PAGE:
People seldom consider the implications of abolishing software patents.
Sure, there are a lot of good arguments against granting artificial monopolies on computer software--and many of them ARE good arguments. However, categorically denying patent protection to software creates some logical difficulties.
Most computer aficionados are familiar with the idea that software and hardware are logically equivalent. We CAN build specialized hardware to do what we would have our software do.
It would seem a bit anomalous, therefore, to allow a patent on specialized hardware that embodies precisely the same inventive character as its patent ineligible software counterpart.
So, in my opinion, the real issue we are seeking to resolve here is more subtle and obscure than we are admitting. Certainly, affording computer software a unique status as patent ineligible subject matter is not the most complete solution.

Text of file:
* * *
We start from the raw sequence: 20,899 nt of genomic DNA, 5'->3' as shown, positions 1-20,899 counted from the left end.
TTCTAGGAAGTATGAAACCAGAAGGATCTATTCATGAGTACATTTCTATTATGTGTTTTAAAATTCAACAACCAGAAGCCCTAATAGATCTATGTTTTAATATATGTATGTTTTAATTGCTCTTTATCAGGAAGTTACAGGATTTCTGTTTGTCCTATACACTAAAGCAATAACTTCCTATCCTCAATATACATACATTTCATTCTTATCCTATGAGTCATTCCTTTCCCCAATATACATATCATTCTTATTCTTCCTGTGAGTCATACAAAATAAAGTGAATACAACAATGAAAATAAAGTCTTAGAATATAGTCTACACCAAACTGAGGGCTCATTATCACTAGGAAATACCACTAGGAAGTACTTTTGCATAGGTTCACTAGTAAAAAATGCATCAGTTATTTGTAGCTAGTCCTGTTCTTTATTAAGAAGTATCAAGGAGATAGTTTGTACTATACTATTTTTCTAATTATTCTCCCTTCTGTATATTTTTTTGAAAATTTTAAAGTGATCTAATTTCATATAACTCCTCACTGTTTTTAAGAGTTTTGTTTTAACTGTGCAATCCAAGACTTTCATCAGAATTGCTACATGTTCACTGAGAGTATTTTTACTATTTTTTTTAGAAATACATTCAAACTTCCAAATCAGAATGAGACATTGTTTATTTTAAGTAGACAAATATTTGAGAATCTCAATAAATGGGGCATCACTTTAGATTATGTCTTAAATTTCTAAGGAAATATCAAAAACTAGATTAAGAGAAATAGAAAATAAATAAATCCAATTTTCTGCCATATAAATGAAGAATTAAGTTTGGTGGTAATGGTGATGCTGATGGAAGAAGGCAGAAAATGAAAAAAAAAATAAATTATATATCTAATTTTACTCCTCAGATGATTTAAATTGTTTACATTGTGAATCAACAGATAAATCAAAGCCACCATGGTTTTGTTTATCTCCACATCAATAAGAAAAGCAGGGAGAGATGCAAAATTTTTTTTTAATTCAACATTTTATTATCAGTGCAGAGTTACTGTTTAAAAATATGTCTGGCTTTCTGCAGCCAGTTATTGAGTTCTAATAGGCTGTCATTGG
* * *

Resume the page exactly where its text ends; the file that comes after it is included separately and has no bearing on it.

I think that's what the court was getting at in Bilski. They were searching for some kind of logical test rather than an unexplainable, static, and inflexible prohibition on a certain class of invention.
I'm not saying the court was right--I'm trying to shed a little more light on the playing field.